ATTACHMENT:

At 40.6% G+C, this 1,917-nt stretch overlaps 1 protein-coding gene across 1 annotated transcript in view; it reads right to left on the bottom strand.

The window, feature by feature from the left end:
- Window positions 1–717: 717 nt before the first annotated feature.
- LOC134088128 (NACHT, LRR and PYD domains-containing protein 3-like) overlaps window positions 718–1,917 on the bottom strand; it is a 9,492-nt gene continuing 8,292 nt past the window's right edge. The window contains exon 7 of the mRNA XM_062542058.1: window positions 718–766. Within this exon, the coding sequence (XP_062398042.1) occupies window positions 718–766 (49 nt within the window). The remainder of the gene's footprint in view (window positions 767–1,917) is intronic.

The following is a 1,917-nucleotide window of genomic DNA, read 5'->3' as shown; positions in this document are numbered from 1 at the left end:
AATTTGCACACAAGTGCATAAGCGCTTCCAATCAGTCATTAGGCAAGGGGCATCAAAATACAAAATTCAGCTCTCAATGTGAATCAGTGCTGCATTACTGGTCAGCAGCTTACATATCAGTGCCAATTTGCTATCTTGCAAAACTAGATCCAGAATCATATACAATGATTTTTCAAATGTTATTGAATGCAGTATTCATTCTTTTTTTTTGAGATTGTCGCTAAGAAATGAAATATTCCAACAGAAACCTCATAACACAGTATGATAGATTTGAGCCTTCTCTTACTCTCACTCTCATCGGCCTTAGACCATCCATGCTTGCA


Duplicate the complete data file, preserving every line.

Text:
At 40.6% G+C, this 1,917-nt stretch overlaps 1 protein-coding gene across 1 annotated transcript in view; it reads right to left on the bottom strand.

The window, feature by feature from the left end:
- Window positions 1–717: 717 nt before the first annotated feature.
- LOC134088128 (NACHT, LRR and PYD domains-containing protein 3-like) overlaps window positions 718–1,917 on the bottom strand; it is a 9,492-nt gene continuing 8,292 nt past the window's right edge. The window contains exon 7 of the mRNA XM_062542058.1: window positions 718–766. Within this exon, the coding sequence (XP_062398042.1) occupies window positions 718–766 (49 nt within the window). The remainder of the gene's footprint in view (window positions 767–1,917) is intronic.

The following is a 1,917-nucleotide window of genomic DNA, read 5'->3' as shown; positions in this document are numbered from 1 at the left end:
AATTTGCACACAAGTGCATAAGCGCTTCCAATCAGTCATTAGGCAAGGGGCATCAAAATACAAAATTCAGCTCTCAATGTGAATCAGTGCTGCATTACTGGTCAGCAGCTTACATATCAGTGCCAATTTGCTATCTTGCAAAACTAGATCCAGAATCATATACAATGATTTTTCAAATGTTATTGAATGCAGTATTCATTCTTTTTTTTTGAGATTGTCGCTAAGAAATGAAATATTCCAACAGAAACCTCATAACACAGTATGATAGATTTGAGCCTTCTCTTACTCTCACTCTCATCGGCCTTAGACCATCCATGCTTGCA